These minimalist prefab cabins are designed for human "recharging"

May 22, 2017 by  
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Innovative charging stations for cars or electronics are a dime a dozen these days, but finally, one savvy Danish company has created a place where people can go to recharge their own batteries. Known for their simplistic metal and ceramic homeware line, Danish retailer Vipp is now venturing into the minimalistic dwellings sector with Shelter, a prefabricated monochromatic cabin designed to serve as an escape from urban chaos. The 600-square-foot cabins, which retail for approximately $543,00, were designed to be nature retreats and serve as a “battery-charging station for humans”, said Kasper Egelund, head of VIPP. Much like the company’s simple, but sturdy housewares, the cabin design is elegant and minimalistic. The monochromatic metal and glass cabin easily blends into any natural setting. The rectangular structure is set on piers to reduce its impact on its location. Related: MUJI to sell eagerly awaited $27k minimalist tiny homes this fall On the interior, a simple open layout gives the space a quiet, serene feel. The main level houses a kitchen, a dining area, a bathroom and a small bedroom with a fireplace. A sleeping loft with a glass ceiling is reached by ladder. Floor-to-ceiling glass panels cover one full side of the structure, which not only connects the interior to the exterior, but provides optimal natural light to the living space. The steel-framed Shelter cabins are prefabricated just north of Copenhagen and take just six months to construct and only three to five days to install. The cabins even come furnished with Vipp products such as shelving, lighting, lines, soap dispensers, etc. + Vipp Via Dezeen Images via Vipp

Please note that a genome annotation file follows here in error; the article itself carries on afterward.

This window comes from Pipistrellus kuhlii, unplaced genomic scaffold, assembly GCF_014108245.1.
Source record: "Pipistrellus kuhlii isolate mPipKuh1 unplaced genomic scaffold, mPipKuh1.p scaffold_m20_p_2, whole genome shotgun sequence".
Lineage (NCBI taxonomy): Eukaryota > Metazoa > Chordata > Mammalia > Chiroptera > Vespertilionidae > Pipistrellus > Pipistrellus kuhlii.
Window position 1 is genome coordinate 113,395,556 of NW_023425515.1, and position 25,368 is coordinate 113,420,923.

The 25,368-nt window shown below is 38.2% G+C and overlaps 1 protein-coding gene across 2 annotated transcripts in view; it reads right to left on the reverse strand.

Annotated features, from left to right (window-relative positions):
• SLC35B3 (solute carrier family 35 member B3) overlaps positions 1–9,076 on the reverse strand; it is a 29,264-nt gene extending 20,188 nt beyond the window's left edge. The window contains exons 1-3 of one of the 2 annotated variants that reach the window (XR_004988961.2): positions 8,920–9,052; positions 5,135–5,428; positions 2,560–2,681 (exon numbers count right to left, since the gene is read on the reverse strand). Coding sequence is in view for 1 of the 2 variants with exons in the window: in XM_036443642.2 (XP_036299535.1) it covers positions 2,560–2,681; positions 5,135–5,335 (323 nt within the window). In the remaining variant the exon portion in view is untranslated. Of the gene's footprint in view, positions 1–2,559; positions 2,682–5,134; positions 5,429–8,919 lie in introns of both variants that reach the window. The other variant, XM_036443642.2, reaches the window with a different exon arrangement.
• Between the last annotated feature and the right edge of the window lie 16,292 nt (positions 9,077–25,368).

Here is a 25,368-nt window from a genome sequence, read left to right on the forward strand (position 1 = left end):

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These minimalist prefab cabins are designed for human "recharging"

Prefabricated lakeside cabin is a beautiful exercise in restraint

May 22, 2017 by